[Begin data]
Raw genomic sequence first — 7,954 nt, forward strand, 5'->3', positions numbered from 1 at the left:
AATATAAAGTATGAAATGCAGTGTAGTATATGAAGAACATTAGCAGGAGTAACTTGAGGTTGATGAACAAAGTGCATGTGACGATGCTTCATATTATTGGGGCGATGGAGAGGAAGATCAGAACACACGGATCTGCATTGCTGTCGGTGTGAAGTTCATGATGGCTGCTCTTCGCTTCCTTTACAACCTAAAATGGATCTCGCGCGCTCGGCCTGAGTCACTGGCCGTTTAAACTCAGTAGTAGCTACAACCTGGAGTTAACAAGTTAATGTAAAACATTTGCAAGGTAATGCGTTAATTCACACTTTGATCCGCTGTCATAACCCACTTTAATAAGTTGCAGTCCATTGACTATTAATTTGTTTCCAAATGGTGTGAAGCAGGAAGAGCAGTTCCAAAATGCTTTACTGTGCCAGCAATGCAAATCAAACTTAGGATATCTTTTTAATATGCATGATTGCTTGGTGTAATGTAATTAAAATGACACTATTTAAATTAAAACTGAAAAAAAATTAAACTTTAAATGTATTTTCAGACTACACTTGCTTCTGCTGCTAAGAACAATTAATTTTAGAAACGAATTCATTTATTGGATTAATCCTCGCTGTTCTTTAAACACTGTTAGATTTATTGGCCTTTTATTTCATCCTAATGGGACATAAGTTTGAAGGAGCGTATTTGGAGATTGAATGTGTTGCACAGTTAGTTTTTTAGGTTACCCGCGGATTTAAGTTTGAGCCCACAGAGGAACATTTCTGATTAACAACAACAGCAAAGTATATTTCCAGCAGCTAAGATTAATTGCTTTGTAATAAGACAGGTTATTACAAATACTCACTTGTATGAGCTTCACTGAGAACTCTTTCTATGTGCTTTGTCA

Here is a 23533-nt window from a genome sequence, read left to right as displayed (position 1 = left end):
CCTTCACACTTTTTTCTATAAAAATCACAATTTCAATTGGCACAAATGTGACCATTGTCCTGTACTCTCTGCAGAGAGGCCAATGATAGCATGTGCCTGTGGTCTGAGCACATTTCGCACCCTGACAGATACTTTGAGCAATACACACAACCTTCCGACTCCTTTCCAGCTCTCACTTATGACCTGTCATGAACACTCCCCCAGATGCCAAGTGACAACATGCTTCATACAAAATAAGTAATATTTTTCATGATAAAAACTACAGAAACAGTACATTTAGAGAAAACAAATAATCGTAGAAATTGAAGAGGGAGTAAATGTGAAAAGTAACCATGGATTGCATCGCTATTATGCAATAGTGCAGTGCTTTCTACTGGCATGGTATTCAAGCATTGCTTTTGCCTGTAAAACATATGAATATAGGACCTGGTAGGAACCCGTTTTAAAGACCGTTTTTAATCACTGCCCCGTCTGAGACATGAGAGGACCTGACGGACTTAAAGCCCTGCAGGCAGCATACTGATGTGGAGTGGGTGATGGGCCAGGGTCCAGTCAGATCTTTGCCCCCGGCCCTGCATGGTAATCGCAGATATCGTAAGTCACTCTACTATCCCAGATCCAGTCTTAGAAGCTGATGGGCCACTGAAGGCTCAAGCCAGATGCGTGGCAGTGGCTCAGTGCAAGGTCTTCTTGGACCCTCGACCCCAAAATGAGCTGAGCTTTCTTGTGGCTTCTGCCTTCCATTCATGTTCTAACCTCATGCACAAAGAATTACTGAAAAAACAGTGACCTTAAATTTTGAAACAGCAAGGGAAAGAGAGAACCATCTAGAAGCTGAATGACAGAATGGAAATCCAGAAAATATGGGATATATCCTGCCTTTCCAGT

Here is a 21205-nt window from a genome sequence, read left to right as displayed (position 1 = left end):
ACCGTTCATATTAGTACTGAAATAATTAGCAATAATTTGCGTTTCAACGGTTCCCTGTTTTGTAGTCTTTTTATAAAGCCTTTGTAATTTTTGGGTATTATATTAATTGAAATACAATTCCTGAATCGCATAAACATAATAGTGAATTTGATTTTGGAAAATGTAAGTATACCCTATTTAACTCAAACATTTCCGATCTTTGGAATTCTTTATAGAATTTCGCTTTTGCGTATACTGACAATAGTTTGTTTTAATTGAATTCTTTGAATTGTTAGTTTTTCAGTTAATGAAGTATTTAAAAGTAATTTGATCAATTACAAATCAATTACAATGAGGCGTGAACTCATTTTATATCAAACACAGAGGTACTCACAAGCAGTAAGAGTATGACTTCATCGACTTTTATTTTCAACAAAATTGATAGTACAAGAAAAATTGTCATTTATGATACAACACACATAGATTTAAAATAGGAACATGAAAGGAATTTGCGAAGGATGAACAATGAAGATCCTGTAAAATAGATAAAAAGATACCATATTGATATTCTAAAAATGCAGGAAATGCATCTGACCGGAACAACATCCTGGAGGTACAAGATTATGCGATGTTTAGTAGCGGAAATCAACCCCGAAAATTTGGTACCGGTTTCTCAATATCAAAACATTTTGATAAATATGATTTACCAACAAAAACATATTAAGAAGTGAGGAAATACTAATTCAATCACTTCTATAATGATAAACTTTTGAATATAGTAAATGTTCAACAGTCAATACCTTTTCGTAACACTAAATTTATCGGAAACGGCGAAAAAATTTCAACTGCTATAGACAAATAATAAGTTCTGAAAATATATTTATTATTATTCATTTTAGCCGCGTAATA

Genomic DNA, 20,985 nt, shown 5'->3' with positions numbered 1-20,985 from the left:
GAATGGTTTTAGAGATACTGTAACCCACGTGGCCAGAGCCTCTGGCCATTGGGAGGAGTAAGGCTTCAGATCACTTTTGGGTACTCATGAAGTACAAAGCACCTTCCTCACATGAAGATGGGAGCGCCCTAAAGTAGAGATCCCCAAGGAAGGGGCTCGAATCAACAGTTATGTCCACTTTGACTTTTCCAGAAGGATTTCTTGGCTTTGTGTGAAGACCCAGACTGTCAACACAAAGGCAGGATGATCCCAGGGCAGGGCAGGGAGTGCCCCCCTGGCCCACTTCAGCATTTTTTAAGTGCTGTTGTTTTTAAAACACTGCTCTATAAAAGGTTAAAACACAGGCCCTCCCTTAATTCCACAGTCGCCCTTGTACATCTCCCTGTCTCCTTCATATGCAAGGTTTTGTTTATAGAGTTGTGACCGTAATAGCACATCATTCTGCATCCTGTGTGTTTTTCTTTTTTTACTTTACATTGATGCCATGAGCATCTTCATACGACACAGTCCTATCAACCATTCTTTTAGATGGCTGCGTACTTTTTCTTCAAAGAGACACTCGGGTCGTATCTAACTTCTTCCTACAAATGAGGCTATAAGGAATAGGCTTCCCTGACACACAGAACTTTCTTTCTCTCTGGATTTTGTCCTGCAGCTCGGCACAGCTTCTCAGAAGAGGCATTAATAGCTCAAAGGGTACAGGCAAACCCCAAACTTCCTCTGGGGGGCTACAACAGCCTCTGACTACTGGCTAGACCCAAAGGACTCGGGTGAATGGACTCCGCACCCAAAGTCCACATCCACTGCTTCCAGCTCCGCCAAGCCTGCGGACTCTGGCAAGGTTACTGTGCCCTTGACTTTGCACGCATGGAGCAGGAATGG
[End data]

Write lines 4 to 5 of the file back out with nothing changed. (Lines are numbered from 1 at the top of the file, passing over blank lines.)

CCTTCACACTTTTTTCTATAAAAATCACAATTTCAATTGGCACAAATGTGACCATTGTCCTGTACTCTCTGCAGAGAGGCCAATGATAGCATGTGCCTGTGGTCTGAGCACATTTCGCACCCTGACAGATACTTTGAGCAATACACACAACCTTCCGACTCCTTTCCAGCTCTCACTTATGACCTGTCATGAACACTCCCCCAGATGCCAAGTGACAACATGCTTCATACAAAATAAGTAATATTTTTCATGATAAAAACTACAGAAACAGTACATTTAGAGAAAACAAATAATCGTAGAAATTGAAGAGGGAGTAAATGTGAAAAGTAACCATGGATTGCATCGCTATTATGCAATAGTGCAGTGCTTTCTACTGGCATGGTATTCAAGCATTGCTTTTGCCTGTAAAACATATGAATATAGGACCTGGTAGGAACCCGTTTTAAAGACCGTTTTTAATCACTGCCCCGTCTGAGACATGAGAGGACCTGACGGACTTAAAGCCCTGCAGGCAGCATACTGATGTGGAGTGGGTGATGGGCCAGGGTCCAGTCAGATCTTTGCCCCCGGCCCTGCATGGTAATCGCAGATATCGTAAGTCACTCTACTATCCCAGATCCAGTCTTAGAAGCTGATGGGCCACTGAAGGCTCAAGCCAGATGCGTGGCAGTGGCTCAGTGCAAGGTCTTCTTGGACCCTCGACCCCAAAATGAGCTGAGCTTTCTTGTGGCTTCTGCCTTCCATTCATGTTCTAACCTCATGCACAAAGAATTACTGAAAAAACAGTGACCTTAAATTTTGAAACAGCAAGGGAAAGAGAGAACCATCTAGAAGCTGAATGACAGAATGGAAATCCAGAAAATATGGGATATATCCTGCCTTTCCAGT

Here is a 21205-nt window from a genome sequence, read left to right as displayed (position 1 = left end):